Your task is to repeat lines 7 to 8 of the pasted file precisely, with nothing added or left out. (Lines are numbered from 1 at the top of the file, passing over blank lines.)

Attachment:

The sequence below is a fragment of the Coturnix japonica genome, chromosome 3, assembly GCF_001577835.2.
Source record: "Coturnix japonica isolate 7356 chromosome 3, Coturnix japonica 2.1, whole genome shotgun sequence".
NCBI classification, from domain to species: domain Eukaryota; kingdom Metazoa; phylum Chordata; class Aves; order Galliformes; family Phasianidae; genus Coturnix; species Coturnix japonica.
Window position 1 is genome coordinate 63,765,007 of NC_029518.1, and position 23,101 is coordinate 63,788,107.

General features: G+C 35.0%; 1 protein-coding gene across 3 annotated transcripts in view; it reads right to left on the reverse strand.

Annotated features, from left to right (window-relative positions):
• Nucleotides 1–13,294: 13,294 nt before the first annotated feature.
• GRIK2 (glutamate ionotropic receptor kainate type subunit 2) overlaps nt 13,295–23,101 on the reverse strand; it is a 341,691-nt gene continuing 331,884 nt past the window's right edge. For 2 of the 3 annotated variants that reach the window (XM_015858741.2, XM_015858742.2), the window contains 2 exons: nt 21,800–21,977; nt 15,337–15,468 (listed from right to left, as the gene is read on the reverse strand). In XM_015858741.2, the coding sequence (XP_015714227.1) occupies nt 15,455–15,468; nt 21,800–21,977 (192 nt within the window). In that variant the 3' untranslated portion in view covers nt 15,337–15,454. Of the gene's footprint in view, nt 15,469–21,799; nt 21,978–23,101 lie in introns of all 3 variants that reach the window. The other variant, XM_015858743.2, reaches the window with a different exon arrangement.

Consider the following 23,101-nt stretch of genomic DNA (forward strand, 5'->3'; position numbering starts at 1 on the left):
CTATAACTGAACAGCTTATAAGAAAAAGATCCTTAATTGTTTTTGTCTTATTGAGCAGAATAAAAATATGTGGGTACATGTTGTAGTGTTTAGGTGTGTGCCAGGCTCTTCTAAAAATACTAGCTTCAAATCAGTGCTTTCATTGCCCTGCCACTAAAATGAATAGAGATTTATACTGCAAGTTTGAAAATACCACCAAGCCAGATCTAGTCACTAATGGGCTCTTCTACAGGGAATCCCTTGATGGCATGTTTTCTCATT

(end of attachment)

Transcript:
• Nucleotides 1–13,294: 13,294 nt before the first annotated feature.
• GRIK2 (glutamate ionotropic receptor kainate type subunit 2) overlaps nt 13,295–23,101 on the reverse strand; it is a 341,691-nt gene continuing 331,884 nt past the window's right edge. For 2 of the 3 annotated variants that reach the window (XM_015858741.2, XM_015858742.2), the window contains 2 exons: nt 21,800–21,977; nt 15,337–15,468 (listed from right to left, as the gene is read on the reverse strand). In XM_015858741.2, the coding sequence (XP_015714227.1) occupies nt 15,455–15,468; nt 21,800–21,977 (192 nt within the window). In that variant the 3' untranslated portion in view covers nt 15,337–15,454. Of the gene's footprint in view, nt 15,469–21,799; nt 21,978–23,101 lie in introns of all 3 variants that reach the window. The other variant, XM_015858743.2, reaches the window with a different exon arrangement.